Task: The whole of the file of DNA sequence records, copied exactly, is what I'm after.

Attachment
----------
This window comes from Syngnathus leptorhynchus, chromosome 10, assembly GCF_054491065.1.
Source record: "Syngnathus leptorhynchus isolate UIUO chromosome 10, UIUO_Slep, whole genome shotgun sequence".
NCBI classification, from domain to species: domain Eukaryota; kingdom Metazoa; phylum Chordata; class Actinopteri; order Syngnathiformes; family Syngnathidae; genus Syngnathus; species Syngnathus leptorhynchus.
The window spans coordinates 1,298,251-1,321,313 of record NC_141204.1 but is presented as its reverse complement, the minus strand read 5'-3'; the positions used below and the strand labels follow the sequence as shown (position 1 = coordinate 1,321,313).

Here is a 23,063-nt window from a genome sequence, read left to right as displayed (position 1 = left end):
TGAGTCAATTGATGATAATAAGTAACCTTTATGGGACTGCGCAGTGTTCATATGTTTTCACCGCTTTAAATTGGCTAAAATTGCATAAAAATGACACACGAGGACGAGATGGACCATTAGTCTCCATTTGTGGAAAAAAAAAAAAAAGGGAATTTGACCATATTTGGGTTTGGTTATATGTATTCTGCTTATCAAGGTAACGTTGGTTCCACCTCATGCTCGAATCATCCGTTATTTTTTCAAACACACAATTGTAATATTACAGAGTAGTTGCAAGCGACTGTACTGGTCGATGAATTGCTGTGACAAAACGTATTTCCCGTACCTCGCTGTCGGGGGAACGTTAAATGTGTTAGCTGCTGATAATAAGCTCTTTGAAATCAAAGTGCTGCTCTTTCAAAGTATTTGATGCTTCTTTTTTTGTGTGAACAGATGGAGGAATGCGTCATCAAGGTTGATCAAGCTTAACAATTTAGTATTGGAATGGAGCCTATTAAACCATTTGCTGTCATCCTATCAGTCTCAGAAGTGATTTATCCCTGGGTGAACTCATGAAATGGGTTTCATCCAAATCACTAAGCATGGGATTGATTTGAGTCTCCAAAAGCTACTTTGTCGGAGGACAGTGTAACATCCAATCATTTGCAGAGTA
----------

This window comes from Syngnathus leptorhynchus, chromosome 10, assembly GCF_054491065.1.
Source record: "Syngnathus leptorhynchus isolate UIUO chromosome 10, UIUO_Slep, whole genome shotgun sequence".
NCBI classification, from domain to species: domain Eukaryota; kingdom Metazoa; phylum Chordata; class Actinopteri; order Syngnathiformes; family Syngnathidae; genus Syngnathus; species Syngnathus leptorhynchus.
The window spans coordinates 1,298,251-1,321,313 of record NC_141204.1 but is presented as its reverse complement, the minus strand read 5'-3'; the positions used below and the strand labels follow the sequence as shown (position 1 = coordinate 1,321,313).

Here is a 23,063-nt window from a genome sequence, read left to right as displayed (position 1 = left end):
TGAGTCAATTGATGATAATAAGTAACCTTTATGGGACTGCGCAGTGTTCATATGTTTTCACCGCTTTAAATTGGCTAAAATTGCATAAAAATGACACACGAGGACGAGATGGACCATTAGTCTCCATTTGTGGAAAAAAAAAAAAAAGGGAATTTGACCATATTTGGGTTTGGTTATATGTATTCTGCTTATCAAGGTAACGTTGGTTCCACCTCATGCTCGAATCATCCGTTATTTTTTCAAACACACAATTGTAATATTACAGAGTAGTTGCAAGCGACTGTACTGGTCGATGAATTGCTGTGACAAAACGTATTTCCCGTACCTCGCTGTCGGGGGAACGTTAAATGTGTTAGCTGCTGATAATAAGCTCTTTGAAATCAAAGTGCTGCTCTTTCAAAGTATTTGATGCTTCTTTTTTTGTGTGAACAGATGGAGGAATGCGTCATCAAGGTTGATCAAGCTTAACAATTTAGTATTGGAATGGAGCCTATTAAACCATTTGCTGTCATCCTATCAGTCTCAGAAGTGATTTATCCCTGGGTGAACTCATGAAATGGGTTTCATCCAAATCACTAAGCATGGGATTGATTTGAGTCTCCAAAAGCTACTTTGTCGGAGGACAGTGTAACATCCAATCATTTGCAGAGTA